The G&S operettas provide us with a seamless flow of beautiful music and some very fine singing although some have remained much more famous than others. 'Patience' is one of those which may seem to be on the sidelines, but this is certainly most unjust as this legendary 1961 recording demonstrates.
The recordings of Isidore Godfrey generally included dialogue and this is the case wit this work. Although this can be occasionally pretty boring, the effort for completists is definitely worth a shout. However at least half an hour of total playing time is handed over to this dilly dallying and this also reduces the musical enjoyment.
Godfrey opens with an expansive reading of the Overture that also leads into the gorgeous chorus, 'Twenty love-sick maidens, we'. The D'Oyly Carte troupe perform quite memorably throughout and bring much charm and effusion to proceedings. Comparison with Sir Malcolm Sargent's EMI recording is instructive but I do feel that Godfrey and his Decca sound do carry away the day with flying colours.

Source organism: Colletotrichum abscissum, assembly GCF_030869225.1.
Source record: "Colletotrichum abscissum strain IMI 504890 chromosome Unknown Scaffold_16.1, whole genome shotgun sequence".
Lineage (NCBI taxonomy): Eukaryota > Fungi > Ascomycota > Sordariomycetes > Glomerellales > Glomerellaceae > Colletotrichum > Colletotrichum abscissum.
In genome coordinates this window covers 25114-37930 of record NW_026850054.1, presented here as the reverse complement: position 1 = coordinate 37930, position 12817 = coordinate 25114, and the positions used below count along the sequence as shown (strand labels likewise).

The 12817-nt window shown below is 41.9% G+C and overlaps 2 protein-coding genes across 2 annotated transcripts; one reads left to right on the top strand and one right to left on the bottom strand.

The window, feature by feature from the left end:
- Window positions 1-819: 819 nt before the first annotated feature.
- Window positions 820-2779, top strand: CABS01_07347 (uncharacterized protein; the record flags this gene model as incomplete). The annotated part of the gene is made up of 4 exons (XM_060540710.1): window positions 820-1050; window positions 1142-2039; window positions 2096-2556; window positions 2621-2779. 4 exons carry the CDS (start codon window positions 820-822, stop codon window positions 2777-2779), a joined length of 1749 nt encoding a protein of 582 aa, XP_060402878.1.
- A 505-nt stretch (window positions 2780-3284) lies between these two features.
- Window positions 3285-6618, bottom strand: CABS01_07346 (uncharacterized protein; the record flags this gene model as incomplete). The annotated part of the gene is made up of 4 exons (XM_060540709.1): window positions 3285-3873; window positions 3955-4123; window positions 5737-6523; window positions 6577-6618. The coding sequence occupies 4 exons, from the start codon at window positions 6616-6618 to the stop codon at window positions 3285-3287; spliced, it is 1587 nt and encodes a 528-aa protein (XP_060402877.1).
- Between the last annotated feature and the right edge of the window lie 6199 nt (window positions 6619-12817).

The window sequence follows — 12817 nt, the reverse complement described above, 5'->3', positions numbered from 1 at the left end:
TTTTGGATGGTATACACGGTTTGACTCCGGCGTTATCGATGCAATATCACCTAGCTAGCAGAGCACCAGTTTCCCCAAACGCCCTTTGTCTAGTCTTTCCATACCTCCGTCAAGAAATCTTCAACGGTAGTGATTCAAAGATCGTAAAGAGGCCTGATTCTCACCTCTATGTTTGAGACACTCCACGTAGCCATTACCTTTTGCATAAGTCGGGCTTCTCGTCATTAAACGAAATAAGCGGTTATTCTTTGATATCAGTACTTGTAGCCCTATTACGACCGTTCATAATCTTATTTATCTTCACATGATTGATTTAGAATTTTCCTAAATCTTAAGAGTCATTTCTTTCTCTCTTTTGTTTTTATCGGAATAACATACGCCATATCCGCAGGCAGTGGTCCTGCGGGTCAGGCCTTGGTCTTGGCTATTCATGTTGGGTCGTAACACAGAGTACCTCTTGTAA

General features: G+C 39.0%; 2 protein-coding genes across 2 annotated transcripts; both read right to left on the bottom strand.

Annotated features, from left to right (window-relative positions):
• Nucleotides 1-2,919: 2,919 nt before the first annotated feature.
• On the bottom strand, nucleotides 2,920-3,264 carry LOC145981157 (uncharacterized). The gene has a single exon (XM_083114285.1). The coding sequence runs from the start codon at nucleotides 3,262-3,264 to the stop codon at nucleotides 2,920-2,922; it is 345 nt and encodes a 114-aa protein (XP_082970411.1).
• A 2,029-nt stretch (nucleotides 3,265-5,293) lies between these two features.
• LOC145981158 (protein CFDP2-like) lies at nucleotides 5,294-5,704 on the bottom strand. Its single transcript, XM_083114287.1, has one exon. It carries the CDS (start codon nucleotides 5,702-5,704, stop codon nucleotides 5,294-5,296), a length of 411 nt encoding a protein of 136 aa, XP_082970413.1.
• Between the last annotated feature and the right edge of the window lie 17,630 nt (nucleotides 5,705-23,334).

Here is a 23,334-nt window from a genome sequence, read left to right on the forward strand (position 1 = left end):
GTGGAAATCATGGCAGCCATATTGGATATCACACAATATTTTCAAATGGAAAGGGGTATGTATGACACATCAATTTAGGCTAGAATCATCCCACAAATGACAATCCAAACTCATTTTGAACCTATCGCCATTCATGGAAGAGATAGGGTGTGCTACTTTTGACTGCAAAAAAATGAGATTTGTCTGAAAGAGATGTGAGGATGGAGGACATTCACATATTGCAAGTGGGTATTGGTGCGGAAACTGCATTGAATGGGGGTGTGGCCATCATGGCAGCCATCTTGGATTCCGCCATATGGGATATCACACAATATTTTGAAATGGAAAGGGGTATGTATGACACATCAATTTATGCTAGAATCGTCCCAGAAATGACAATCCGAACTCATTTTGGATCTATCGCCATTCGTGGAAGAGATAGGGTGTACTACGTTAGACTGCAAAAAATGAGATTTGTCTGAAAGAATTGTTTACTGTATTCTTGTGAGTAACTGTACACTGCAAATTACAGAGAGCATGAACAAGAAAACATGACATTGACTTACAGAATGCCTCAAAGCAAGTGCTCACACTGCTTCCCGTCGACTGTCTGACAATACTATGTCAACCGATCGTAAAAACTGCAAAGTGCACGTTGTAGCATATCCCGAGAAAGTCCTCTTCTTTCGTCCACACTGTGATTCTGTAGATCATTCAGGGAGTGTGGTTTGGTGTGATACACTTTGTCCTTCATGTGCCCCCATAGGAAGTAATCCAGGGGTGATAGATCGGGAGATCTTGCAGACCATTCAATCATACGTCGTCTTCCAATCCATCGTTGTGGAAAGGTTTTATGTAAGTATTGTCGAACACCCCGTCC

Indeed, the Decca sound is well nigh astonishing for 1961 with minimal background hiss and a stunning acoustic. The notes are simply a short synopsis and do not include any recording information details. Apart from these minor snags, this remains the 'Patience' to acquire.
Copyright © 2004, Gerald Fenech